Something amazing happened yesterday. Have you ever met a survivor? I mean, a *real* one. I know somebody who is incredible.
Shirley, one of the founding four in my Wednesday spin class, made a big comeback last night.
Two months ago, Shirley suffered a stroke. At the health club. Our Wednesday class was heartbroken and worried. Phone calls and e-mails were flying, everyone trying to get the scoop on her condition.
Although I had reservations about it at first, we had a festive class for my 40th birthday that week (because Shirley would have been really ticked off if we didn’t celebrate*) and set up a bike in Shirley’s honor with a tiara and a red glow necklace on it.
I was only hoping to see her again; of course, I would miss her–we would *all* miss her–in class, but in my prayers I only wanted her to be okay; the weekly face-time over the spin bikes was secondary.
Over time, we got the updates. Shirley was doing better. Shirley was going home from the hospital. Shirley was going to be fine. It was such a relief. We were told that Shirley, who works in the Child Care Center at the health club, would wait to come back until summer. And that’s where the status stood for several weeks.
Last week, before my Tuesday morning class, I walked into the locker room to put my bag and coat in a locker. As I walked by the locker bay closest to the entrance, I heard a familiar voice but kept walking.
Wait a minute. Could it be?
I stopped in my tracks to listen and then literally walked backward to the opening of the locker bay. There she was, in all her glory. I started shrieking, “Shirley! Is that really you?”
This woman gave me the longest, warmest bear hug. I was overcome with emotion. She told me that she started back to work the day before and would be at class this week! I told her we’d celebrate, for sure. Later, I sent out this tweet.
That’s what led me to bake cookies yesterday afternoon. I put them in party goody bags, because though we normally sit around for a bit after class during a “party” and eat the treats, Shirley can never stay because she takes the PACE bus home (oh, did I mention that she is legally blind?). It was a celebration in her honor.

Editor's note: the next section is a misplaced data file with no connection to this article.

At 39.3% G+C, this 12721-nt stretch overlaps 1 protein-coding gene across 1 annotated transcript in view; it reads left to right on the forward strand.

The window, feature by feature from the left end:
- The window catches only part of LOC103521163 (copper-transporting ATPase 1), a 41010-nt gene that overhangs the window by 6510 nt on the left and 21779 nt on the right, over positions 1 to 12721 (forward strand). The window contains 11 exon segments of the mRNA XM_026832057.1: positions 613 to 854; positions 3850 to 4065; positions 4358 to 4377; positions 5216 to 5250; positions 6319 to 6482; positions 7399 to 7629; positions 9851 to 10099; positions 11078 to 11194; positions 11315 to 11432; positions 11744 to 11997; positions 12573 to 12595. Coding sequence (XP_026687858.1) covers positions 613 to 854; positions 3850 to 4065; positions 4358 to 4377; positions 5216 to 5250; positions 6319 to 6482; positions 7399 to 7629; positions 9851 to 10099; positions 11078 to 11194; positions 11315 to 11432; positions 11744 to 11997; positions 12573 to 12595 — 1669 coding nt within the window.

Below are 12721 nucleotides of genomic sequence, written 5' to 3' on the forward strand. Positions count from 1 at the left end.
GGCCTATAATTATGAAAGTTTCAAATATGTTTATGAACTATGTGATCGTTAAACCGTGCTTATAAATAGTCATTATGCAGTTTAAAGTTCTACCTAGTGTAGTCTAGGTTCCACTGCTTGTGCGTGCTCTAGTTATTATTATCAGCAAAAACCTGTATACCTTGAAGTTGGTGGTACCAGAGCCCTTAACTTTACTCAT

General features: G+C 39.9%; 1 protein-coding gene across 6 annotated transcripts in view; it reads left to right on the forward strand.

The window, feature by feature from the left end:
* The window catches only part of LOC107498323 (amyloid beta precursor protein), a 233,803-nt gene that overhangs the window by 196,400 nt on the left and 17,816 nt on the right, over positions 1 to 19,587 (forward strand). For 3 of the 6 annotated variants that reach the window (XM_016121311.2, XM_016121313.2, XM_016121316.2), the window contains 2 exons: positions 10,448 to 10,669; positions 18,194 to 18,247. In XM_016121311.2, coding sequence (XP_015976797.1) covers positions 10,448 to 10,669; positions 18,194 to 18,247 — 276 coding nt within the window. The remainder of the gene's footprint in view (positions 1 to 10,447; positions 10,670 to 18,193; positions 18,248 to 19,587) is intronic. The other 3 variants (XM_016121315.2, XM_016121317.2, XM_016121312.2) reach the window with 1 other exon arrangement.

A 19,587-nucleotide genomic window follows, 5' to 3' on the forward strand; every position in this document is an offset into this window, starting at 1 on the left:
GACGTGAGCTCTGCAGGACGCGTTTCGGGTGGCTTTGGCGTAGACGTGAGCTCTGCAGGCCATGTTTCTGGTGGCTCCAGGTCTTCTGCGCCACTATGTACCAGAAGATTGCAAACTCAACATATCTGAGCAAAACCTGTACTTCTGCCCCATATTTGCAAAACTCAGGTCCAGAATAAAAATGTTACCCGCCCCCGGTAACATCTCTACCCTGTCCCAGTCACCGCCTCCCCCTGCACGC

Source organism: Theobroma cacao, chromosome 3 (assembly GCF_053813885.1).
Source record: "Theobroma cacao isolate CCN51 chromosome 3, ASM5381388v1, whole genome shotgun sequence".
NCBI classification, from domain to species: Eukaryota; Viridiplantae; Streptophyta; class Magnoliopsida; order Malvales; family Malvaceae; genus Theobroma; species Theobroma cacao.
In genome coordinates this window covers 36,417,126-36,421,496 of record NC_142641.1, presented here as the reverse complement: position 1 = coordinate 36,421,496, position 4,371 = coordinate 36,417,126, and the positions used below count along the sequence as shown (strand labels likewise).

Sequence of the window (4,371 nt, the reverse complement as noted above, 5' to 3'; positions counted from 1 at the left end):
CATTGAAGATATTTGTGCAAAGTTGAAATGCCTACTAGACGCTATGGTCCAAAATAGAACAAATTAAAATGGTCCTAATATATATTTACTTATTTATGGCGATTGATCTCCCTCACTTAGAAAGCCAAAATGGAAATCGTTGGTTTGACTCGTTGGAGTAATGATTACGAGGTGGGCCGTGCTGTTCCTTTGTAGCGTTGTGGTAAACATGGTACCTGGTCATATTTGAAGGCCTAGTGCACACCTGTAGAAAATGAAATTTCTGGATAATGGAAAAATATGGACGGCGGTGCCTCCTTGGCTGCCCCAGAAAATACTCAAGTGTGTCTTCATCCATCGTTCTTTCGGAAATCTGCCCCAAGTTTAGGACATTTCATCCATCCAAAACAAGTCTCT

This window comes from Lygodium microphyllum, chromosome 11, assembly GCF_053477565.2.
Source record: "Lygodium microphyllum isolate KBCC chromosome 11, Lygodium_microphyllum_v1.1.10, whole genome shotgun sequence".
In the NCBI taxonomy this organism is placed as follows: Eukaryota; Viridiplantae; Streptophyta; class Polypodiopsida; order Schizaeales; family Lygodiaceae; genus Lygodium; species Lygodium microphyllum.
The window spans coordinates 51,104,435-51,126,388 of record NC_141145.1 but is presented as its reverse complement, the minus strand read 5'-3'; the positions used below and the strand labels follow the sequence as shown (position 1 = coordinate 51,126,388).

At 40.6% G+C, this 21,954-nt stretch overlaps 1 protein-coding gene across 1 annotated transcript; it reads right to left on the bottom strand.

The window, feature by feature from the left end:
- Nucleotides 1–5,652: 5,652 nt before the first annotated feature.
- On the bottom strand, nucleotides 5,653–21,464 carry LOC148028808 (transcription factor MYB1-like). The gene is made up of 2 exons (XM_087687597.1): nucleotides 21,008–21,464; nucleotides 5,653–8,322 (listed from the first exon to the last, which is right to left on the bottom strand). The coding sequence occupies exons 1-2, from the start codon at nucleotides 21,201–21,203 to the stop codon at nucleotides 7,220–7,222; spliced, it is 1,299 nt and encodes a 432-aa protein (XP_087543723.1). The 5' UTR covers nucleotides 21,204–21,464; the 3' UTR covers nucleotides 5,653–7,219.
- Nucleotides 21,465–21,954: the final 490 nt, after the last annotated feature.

There were about 22-24 people in class last night. Shirley even brought her husband! I (and several others) verified with Shirley that her doctor cleared her for exercise (she said he even knows she’s spinning: he said “Go for it!”) and class got underway. It was a wild, loud, and crazy class. I was bursting because it was the first time in months that my founding four were all in class at the same time.
And man, I wish I could sweat like that during all of my workouts. I’d be positively stick-thin.
Having Shirley back in class felt like “coming home” again. There was laughter on top of laughter on top of laughter.
And really, what better way to get the workout done than with your friends, while laughing? I am truly blessed.
Shirley’s tremendous comeback and lack of lasting effects from the stroke are credited to the club members and employees who found her in the locker room and called 9-1-1 immediately. Due to their quick actions, Shirley was given medical attention quickly, which is paramount when you’re dealing with stroke.
The symptoms of stroke are distinct because they happen quickly:
* Sudden numbness or weakness of the face, arm, or leg (especially on one side of the body)
* Sudden confusion, trouble speaking or understanding speech
* Sudden trouble seeing in one or both eyes
* Sudden trouble walking, dizziness, loss of balance or coordination
* Sudden severe headache with no known cause
If doctors can get to a stroke victim within 3 hours it is possible to totally reverse the effects of a stroke. The trick is getting a stroke recognized, diagnosed, and then getting the patient medically cared for within 3 hours.
Sometimes symptoms of a stroke are difficult to identify. Unfortunately, the lack of awareness spells disaster. The stroke victim may suffer severe brain damage when people nearby fail to recognize the symptoms of a stroke.
Now doctors say a bystander can recognize a stroke by asking three simple questions:
S *Ask the individual to SMILE.
T *Ask the person to TALK and SPEAK A SIMPLE SENTENCE (Coherently)
(i.e. It is sunny out today)
R *Ask him or her to RAISE BOTH ARMS.
If he or she has trouble with ANY ONE of these tasks, call emergency immediately and describe the symptoms to the dispatcher.
One more sign of a stroke ——– Stick out Your Tongue!
Ask the person to stick out his tongue.. If the tongue is crooked, if it goes to one side or the other, that can also be an indication of a stroke.
*Another example of Shirley’s spirit? The week before the incident, she spoke to me before class and told me she planned on switching up her workout routine a bit. I said, “You’re not giving up my class, are you?” She said, “Oh no, I wouldn’t do that. Gotta keep the Wednesday class or you’ll be after me.” I said, “That’s right; I’ll be kicking your butt if you stop coming to class.” Laughing, she replied, “That’s why I’ll be here! I’m never leaving!“